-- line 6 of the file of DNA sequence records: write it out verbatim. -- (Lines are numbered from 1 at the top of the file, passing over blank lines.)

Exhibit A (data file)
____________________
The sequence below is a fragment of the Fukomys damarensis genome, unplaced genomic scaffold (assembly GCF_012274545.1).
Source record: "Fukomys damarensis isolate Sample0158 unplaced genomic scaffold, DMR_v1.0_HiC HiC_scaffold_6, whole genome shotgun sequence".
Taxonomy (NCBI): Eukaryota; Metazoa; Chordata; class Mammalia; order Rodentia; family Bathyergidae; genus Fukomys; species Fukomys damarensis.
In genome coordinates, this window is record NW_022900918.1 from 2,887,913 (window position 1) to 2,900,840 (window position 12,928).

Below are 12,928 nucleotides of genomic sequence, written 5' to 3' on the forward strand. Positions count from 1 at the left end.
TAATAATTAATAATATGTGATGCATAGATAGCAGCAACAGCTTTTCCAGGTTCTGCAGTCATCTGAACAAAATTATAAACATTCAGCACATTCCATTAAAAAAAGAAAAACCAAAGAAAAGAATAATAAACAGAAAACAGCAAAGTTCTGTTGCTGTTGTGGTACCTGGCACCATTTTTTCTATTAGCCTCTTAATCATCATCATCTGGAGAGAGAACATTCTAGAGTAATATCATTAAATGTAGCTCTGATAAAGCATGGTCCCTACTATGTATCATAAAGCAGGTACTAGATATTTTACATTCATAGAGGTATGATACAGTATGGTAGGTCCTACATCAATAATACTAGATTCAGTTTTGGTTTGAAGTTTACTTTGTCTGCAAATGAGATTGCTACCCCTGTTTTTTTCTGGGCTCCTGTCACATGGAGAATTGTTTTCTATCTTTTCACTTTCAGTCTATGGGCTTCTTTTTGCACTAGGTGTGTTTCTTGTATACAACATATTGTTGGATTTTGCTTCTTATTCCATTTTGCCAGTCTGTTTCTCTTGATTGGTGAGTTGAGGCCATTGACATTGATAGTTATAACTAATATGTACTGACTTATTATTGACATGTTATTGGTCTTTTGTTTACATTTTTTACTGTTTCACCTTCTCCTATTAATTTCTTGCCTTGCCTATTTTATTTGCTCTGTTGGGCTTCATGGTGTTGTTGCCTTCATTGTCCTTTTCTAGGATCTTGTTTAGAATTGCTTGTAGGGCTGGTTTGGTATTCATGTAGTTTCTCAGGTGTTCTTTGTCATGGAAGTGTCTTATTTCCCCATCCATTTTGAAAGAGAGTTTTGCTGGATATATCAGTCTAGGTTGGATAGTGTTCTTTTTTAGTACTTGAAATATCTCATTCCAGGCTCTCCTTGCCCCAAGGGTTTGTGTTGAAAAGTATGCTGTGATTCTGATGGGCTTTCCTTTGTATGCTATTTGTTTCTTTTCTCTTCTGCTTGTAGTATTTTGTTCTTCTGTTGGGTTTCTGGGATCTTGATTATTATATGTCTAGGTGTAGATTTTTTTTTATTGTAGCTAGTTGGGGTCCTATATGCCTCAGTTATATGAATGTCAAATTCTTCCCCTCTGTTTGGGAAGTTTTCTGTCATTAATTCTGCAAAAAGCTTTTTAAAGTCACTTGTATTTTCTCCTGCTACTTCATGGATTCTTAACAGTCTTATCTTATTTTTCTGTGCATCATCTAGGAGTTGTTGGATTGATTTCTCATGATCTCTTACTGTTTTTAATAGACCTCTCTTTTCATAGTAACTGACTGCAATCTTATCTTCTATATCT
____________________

TAATAATTAATAATATGTGATGCATAGATAGCAGCAACAGCTTTTCCAGGTTCTGCAGTCATCTGAACAAAATTATAAACATTCAGCACATTCCATTAAAAAAAGAAAAACCAAAGAAAAGAATAATAAACAGAAAACAGCAAAGTTCTGTTGCTGTTGTGGTACCTGGCACCATTTTTTCTATTAGCCTCTTAATCATCATCATCTGGAGAGAGAACATTCTAGAGTAATATCATTAAATGTAGCTCTGATAAAGCATGGTCCCTACTATGTATCATAAAGCAGGTACTAGATATTTTACATTCATAGAGGTATGATACAGTATGGTAGGTCCTACATCAATAATACTAGATTCAGTTTTGGTTTGAAGTTTACTTTGTCTGCAAATGAGATTGCTACCCCTGTTTTTTTCTGGGCTCCTGTCACATGGAGAATTGTTTTCTATCTTTTCACTTTCAGTCTATGGGCTTCTTTTTGCACTAGGTGTGTTTCTTGTATACAACATATTGTTGGATTTTGCTTCTTATTCCATTTTGCCAGTCTGTTTCTCTTGATTGGTGAGTTGAGGCCATTGACATTGATAGTTATAACTAATATGTACTGACTTATTATTGACATGTTATTGGTCTTTTGTTTACATTTTTTACTGTTTCACCTTCTCCTATTAATTTCTTGCCTTGCCTATTTTATTTGCTCTGTTGGGCTTCATGGTGTTGTTGCCTTCATTGTCCTTTTCTAGGATCTTGTTTAGAATTGCTTGTAGGGCTGGTTTGGTATTCATGTAGTTTCTCAGGTGTTCTTTGTCATGGAAGTGTCTTATTTCCCCATCCATTTTGAAAGAGAGTTTTGCTGGATATATCAGTCTAGGTTGGATAGTGTTCTTTTTTAGTACTTGAAATATCTCATTCCAGGCTCTCCTTGCCCCAAGGGTTTGTGTTGAAAAGTATGCTGTGATTCTGATGGGCTTTCCTTTGTATGCTATTTGTTTCTTTTCTCTTCTGCTTGTAGTATTTTGTTCTTCTGTTGGGTTTCTGGGATCTTGATTATTATATGTCTAGGTGTAGATTTTTTTTTATTGTAGCTAGTTGGGGTCCTATATGCCTCAGTTATATGAATGTCAAATTCTTCCCCTCTGTTTGGGAAGTTTTCTGTCATTAATTCTGCAAAAAGCTTTTTAAAGTCACTTGTATTTTCTCCTGCTACTTCATGGATTCTTAACAGTCTTATCTTATTTTTCTGTGCATCATCTAGGAGTTGTTGGATTGATTTCTCATGATCTCTTACTGTTTTTAATAGACCTCTCTTTTCATAGTAACTGACTGCAATCTTATCTTCTATATCT